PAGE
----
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Sky’s the Limit

Malkie Shulman

Jerusalem Fellowships, Bizrael, and GoInspire are just a few of the programs Chanan Kaufman created to reconnect thousands of Jews to their Jewish identity. Would massive debts upend it all?

Wednesday, March 22, 2017

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RADICALS “Rav Noach got us to take responsibility for other Jews, even though we were just beginners ourselves.” Yet even for the Aish-trained kiruv maven, massive debts threatened to upend the enterprise he’d built over two decades — until he realized that ideology doesn’t have to be sacrificed for a sustainable business model. Kaufman with his beloved rebbi, back when group kiruv was a radical plan (Photos: Mordy Gilden)

F or more than 20 years, Rabbi Chanan Kaufman had been building organizations and programs reconnecting tens of thousands of disenfranchised Jews to their lost heritage. But then the 2008 recession hit and the serial Jewish outreach entrepreneur — founder and seeder of such popular programs as Jerusalem Fellowships, Jewel, and Aish New York — wound up holding the bag for $1.5 million in debts. He says it was the best thing that ever happened to him.

“Our financial disaster spurred me on to make a major changeover,” Kaufman tells Mishpacha. “I was 50 years old, and for over two decades I’d been pushing, creating, working hard, but it was always with that stress of raising the funds and pressing on to do more — I never had a dime in the bank. So the crushing debt stopped me in my tracks and made me reassess the entire process.”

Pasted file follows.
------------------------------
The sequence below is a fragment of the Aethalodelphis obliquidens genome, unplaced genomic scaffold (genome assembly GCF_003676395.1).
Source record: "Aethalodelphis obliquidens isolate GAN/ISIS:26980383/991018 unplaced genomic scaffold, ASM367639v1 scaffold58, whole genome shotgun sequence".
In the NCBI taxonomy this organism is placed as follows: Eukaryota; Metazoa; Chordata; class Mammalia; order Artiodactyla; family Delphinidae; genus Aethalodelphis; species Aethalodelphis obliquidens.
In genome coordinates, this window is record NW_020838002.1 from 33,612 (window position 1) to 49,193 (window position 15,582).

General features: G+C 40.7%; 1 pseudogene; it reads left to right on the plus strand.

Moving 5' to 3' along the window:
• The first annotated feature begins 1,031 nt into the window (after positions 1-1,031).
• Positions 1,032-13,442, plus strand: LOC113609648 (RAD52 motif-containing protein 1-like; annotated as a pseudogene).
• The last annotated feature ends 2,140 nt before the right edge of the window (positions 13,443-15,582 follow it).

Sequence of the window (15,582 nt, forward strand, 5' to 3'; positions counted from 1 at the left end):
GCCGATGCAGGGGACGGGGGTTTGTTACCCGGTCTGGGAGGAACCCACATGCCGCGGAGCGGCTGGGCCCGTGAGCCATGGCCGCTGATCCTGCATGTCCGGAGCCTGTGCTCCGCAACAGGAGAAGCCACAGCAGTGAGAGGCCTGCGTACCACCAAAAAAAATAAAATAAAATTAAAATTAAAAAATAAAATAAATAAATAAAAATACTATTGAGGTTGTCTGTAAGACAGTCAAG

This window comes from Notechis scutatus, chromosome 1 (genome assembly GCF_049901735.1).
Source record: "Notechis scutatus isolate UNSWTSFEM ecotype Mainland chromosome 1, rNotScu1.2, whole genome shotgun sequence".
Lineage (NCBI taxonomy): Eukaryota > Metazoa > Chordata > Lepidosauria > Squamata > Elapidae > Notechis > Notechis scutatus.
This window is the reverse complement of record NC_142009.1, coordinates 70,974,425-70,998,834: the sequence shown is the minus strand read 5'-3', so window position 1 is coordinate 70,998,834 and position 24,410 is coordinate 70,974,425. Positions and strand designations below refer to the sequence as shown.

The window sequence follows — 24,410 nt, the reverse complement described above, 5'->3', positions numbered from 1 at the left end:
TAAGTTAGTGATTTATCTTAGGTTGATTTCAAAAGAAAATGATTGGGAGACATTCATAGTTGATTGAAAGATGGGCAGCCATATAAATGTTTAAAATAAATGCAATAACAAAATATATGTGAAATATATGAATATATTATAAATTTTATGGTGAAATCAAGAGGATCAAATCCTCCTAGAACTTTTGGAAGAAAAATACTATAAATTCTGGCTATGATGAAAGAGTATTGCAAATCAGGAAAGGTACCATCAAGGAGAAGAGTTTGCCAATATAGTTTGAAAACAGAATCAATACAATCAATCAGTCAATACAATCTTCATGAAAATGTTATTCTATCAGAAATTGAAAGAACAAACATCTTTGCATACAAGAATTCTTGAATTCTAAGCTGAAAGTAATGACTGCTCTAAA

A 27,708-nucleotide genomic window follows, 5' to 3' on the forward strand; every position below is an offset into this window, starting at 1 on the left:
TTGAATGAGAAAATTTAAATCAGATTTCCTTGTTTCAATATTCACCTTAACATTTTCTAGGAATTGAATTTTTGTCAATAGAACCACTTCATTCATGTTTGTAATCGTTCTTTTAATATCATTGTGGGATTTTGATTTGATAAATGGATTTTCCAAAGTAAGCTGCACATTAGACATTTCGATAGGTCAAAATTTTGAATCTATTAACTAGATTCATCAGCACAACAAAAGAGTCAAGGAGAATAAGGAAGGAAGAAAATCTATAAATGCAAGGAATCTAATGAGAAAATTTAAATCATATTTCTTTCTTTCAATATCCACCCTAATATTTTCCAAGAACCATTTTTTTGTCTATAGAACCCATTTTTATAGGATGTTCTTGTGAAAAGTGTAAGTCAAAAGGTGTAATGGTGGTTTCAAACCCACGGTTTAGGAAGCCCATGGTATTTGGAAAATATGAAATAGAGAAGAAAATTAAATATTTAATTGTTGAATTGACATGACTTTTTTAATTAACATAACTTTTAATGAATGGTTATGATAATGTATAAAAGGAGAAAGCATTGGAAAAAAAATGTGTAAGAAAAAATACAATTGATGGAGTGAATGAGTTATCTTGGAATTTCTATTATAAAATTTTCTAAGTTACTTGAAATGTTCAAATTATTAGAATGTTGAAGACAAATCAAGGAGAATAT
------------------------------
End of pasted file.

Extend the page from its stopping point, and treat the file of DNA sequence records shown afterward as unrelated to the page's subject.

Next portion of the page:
And now, Chanan Kaufman is on a mission — to change the way nonprofits are run in the Jewish world. Today he’s created a sustainable business model where ideology doesn’t have to be sacrificed against the debilitating pressure of always having to find funding for the monthly budget.

Rabbi Kaufman’s personal business card reads like a kiruv directory, listing the organizations he’s established or helped to grow over the past 25 years: Jerusalem Fellowships, Aish New York, Aish Campus, Jewel kiruv program for women, Bizrael, and Israel High Tech Ventures (providing Israel advocacy niche trips for entrepreneurs and start-up enthusiasts), GoInspire (a for-profit travel company combining touring with Jewish identity), and NextDor, a global consulting and training organization designed to help Jewish nonprofits attain their highest goals. This most recent organization is, he claims, a reflection of how he reinvented himself.

Ways to Wisdom

Chanan Kaufman, who today lives in Monsey with his family, is a driven, nonstop mover and shaker, although his positive, calm, can-do nature often belies the frenetic energy underneath. When he speaks about his vision, he’s passionate as he outlines practical steps to help Klal Yisrael survive and thrive — yet he has no problem turning back the clock and harnessing memories of old times, sharing what it was like in the early days of Aish HaTorah when he first came on board the kiruv train that carried him to his future.

“I was really supposed to be a doctor, you know, the dream of every Jewish mother including mine, but a conversation with my 91-year-old grandfather once I returned home from Aish HaTorah nixed those plans forever,” he relates.

Chanan was doing his “take off a year from college and travel thing” back in 1980 when en route to Europe he stopped off in Israel to work on a kibbutz. He never got to Europe or the kibbutz, though, because as soon as he arrived, he bumped into friends who convinced him to go with them to some classes at Aish HaTorah in Jerusalem. Rav Noach Weinberg’s “48 Ways to Wisdom” classes convinced him to remain in yeshivah where the learning changed the momentum of his life — as it did for many of his classmates who are now, like Rabbi Kaufman, influential names in the global outreach community.